All posts tagged: education

The Pedagogy of Faith

Blessed be God! During my Dad’s final years of life, he was unable to communicate through the gift of voice.[1] A victim of Alzheimer’s disease, Dad’s voice suddenly departed a few years before he died. Other family members, already Dad’s advocates, became Dad’s voice in new and distinctive ways. His own vocal expressions were gone but Dad, child of God, was not. I am convinced that Dad communicated during his last years through the gift of sight. On the day he died, his eyes scanned the room where he lay, focusing intently on each of the family members gathered around his bed. Dad, even in the moments leading up to physical death, continued to “speak” to us. He continued to proclaim the goodness of God. In today’s language, we might identify him as an emissary of the New Evangelization. Faith in God, the one true God of all who reveals himself to us, is faith that enables us to proclaim in word and action, in thought and look, in Gospel and glance, the goodness and …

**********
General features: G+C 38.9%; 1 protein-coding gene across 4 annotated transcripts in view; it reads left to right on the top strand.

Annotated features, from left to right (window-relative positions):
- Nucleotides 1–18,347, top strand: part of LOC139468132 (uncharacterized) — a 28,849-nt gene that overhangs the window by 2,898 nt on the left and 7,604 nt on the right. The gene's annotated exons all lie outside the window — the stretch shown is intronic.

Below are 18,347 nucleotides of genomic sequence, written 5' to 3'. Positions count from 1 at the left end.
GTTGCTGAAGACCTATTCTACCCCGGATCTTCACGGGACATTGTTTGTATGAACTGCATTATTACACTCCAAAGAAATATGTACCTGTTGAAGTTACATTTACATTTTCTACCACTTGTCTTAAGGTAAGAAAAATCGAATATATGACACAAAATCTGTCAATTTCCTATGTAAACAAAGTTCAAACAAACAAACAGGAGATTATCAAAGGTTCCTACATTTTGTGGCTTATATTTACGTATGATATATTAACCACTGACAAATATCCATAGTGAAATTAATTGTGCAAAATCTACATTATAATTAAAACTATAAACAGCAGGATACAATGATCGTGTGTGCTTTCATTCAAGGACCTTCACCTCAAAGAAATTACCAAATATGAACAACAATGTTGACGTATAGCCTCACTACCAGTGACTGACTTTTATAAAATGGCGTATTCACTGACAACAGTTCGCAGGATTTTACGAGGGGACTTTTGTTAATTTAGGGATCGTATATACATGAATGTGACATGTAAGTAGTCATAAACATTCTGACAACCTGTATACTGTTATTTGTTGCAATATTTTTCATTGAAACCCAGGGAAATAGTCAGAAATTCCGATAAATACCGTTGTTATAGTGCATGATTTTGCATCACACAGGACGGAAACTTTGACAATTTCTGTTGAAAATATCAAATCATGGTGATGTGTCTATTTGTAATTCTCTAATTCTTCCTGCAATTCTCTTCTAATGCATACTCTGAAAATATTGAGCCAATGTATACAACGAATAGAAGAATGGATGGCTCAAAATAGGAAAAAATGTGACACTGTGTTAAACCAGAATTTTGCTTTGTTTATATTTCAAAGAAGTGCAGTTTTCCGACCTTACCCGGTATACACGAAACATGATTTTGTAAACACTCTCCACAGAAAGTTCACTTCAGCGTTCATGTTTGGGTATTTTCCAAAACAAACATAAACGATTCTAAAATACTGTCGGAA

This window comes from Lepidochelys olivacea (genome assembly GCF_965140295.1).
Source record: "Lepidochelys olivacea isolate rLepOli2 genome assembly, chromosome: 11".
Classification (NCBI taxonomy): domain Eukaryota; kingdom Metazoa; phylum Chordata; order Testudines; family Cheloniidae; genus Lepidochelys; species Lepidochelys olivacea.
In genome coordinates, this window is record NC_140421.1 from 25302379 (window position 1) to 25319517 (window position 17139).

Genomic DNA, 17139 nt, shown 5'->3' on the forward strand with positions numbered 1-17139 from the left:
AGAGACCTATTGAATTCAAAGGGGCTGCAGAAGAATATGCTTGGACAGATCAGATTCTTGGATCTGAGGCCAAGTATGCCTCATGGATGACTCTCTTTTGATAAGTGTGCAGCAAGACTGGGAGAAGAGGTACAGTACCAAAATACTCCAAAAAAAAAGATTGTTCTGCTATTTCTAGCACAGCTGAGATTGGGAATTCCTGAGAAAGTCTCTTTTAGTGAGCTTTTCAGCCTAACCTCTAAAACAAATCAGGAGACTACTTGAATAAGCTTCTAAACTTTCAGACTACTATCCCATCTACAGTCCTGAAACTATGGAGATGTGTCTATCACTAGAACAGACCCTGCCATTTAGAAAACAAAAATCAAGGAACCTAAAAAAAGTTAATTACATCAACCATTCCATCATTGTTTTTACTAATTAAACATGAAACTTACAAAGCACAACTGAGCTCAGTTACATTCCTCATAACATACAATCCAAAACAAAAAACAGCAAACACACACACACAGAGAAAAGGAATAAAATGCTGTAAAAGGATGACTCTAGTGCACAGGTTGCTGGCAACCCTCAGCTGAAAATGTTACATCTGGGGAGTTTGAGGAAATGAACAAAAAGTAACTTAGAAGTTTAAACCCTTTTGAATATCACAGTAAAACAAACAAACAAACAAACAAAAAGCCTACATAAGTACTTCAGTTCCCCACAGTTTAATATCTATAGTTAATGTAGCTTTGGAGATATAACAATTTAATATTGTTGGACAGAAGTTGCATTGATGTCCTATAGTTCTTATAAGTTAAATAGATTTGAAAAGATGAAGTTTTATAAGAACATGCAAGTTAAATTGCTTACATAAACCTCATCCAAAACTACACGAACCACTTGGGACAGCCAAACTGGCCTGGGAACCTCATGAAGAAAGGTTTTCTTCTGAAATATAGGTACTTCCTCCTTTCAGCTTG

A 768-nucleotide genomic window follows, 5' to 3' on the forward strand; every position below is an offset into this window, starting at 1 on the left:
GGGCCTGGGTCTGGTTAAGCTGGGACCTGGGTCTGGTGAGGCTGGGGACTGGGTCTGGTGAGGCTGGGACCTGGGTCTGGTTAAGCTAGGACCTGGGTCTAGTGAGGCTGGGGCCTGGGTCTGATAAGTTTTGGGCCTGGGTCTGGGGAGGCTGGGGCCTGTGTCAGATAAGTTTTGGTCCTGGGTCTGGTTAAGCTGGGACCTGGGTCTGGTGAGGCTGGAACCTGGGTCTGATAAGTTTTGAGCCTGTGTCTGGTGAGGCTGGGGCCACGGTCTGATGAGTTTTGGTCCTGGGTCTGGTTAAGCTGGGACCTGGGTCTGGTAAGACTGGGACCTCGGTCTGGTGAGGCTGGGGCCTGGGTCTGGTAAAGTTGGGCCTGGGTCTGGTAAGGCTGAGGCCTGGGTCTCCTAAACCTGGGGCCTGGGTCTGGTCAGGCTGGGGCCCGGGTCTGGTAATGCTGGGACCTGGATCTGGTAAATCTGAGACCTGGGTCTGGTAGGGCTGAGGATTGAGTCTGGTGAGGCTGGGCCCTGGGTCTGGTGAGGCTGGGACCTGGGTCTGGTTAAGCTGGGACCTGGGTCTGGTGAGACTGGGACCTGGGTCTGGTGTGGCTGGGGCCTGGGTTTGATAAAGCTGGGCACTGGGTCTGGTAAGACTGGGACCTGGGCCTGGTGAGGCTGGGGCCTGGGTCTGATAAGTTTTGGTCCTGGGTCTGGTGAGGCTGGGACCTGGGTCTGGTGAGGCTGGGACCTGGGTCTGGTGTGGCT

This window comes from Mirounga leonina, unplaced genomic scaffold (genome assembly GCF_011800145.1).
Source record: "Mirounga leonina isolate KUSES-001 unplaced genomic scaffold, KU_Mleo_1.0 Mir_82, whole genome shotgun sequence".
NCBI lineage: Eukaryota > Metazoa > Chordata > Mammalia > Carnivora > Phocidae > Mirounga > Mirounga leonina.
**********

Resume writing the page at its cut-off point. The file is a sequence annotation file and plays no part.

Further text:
Thoughts on a Theology of Teaching: “You give them something to eat”

When I found out that I got a job teaching high school theology, I began to ask all of the teachers I knew what advice they had for me. I heard all kinds of things about classroom management and lesson plan preparation. However, the one piece of advice that has stayed with me came from a professor at Notre Dame. “I’m going to be a high school theology teacher, Professor. Do you have any advice for me?” “Jesus told his disciples, ‘You give them something to eat.’” “Pardon?” “Jesus told his disciples, ‘You give them something to eat.’” “…?” I’ve thought more about this puzzling piece of “advice” than any other. In the ninth chapter of Luke (and the sixth of Mark), Jesus goes out to a deserted place. When the people follow Him, but turn out to be hungry, the Apostles ask for Jesus to send the crowds away. Jesus says instead, “You give them something to eat” (cf. Lk 9:13 and Mk 6:37). Of course, they have no money to be able to …